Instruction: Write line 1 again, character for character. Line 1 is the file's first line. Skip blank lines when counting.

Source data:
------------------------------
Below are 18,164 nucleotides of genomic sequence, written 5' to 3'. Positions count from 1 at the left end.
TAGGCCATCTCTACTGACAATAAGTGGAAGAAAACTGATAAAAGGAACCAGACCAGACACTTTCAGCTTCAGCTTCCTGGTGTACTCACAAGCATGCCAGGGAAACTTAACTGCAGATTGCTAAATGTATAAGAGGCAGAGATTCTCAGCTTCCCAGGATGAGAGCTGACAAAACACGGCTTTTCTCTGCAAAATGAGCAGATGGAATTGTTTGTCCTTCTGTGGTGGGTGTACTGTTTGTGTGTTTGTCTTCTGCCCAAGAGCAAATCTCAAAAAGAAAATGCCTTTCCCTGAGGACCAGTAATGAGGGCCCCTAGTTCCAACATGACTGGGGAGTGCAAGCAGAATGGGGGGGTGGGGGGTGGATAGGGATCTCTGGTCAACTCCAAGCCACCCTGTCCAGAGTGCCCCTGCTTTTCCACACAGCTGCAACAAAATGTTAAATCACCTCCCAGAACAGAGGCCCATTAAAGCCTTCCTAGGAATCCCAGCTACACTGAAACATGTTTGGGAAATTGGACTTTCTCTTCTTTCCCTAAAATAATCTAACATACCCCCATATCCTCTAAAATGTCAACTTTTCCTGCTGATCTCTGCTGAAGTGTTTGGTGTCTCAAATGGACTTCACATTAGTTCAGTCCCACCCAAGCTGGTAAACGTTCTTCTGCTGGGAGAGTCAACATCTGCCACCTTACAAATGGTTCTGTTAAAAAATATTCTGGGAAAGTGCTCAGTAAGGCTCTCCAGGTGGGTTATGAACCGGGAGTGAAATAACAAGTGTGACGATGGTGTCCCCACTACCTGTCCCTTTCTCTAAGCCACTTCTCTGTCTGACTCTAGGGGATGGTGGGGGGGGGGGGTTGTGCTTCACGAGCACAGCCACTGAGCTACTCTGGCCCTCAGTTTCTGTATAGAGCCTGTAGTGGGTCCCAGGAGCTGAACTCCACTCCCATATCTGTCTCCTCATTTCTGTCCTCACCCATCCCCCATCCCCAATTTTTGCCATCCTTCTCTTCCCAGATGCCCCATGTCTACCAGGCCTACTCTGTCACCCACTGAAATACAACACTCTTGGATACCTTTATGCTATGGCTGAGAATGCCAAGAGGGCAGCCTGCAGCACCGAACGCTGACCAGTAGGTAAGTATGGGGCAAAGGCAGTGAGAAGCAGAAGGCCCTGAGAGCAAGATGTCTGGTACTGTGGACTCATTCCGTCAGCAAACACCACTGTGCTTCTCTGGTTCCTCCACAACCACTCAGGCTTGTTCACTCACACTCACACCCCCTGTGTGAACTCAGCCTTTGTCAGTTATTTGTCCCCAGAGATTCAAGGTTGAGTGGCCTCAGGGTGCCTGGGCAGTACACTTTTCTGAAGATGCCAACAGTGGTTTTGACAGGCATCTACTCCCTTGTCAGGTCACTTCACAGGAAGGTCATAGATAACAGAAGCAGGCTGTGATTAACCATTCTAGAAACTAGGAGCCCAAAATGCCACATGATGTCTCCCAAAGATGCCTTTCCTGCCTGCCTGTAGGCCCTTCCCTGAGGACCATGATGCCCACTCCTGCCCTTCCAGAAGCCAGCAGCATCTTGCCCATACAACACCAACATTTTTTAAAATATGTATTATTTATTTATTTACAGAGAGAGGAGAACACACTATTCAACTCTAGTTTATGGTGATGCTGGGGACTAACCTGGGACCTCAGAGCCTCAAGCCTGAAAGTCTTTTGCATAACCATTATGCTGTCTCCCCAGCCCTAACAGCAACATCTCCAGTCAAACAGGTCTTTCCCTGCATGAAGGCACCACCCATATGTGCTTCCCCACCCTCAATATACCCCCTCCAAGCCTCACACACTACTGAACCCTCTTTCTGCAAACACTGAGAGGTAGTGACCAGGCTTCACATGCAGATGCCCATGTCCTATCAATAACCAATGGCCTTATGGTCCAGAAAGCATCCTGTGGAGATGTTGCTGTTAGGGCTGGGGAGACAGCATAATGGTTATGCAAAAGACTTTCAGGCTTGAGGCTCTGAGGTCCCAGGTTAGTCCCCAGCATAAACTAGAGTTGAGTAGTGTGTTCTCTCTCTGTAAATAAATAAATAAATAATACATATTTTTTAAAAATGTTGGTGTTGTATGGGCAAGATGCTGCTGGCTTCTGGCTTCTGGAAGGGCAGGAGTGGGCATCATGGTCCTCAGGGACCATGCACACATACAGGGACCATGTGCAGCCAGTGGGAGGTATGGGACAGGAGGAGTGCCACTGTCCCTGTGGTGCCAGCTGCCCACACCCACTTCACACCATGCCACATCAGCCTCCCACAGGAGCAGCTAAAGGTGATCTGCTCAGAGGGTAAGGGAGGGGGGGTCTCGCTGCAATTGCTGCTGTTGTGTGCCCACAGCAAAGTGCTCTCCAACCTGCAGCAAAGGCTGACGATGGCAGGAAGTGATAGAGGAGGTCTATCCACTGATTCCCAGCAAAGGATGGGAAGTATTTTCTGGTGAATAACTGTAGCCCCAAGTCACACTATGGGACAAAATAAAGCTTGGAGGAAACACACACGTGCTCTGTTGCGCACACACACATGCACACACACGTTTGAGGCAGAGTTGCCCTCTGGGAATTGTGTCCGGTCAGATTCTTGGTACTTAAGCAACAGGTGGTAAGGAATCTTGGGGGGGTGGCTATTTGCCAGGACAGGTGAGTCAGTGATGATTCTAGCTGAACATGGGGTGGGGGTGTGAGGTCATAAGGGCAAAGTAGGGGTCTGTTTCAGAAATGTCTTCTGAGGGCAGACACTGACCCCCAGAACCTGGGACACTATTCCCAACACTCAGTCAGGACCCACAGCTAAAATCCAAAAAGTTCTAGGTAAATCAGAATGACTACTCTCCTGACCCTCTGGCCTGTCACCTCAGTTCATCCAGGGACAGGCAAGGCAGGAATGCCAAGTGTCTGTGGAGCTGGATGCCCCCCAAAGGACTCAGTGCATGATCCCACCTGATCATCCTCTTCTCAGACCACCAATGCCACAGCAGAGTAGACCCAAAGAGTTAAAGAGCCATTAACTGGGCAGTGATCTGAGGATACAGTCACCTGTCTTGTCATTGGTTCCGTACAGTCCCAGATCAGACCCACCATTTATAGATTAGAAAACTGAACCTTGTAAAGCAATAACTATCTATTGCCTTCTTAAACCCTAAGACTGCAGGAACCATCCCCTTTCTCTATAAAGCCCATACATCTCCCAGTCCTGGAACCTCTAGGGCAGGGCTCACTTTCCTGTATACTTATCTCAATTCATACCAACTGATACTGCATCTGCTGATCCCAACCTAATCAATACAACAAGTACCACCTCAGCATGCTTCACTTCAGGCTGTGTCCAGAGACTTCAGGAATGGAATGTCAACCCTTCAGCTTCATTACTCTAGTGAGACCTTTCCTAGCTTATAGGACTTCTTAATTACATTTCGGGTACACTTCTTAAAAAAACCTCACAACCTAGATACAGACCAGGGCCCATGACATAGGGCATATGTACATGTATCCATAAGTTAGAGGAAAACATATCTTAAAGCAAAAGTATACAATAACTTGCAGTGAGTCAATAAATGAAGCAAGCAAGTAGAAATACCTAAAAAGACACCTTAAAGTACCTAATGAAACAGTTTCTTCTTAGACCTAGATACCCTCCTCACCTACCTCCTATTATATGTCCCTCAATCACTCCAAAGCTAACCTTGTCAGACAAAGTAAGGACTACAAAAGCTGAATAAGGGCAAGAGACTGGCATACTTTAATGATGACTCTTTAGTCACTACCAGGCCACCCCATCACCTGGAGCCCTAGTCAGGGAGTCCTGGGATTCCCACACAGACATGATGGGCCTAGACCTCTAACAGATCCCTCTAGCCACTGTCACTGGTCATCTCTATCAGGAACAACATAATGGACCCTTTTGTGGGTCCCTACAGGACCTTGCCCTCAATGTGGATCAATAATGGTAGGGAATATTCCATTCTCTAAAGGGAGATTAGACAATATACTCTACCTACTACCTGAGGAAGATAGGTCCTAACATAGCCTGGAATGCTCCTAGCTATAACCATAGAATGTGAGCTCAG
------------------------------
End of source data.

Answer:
Below are 18,164 nucleotides of genomic sequence, written 5' to 3'. Positions count from 1 at the left end.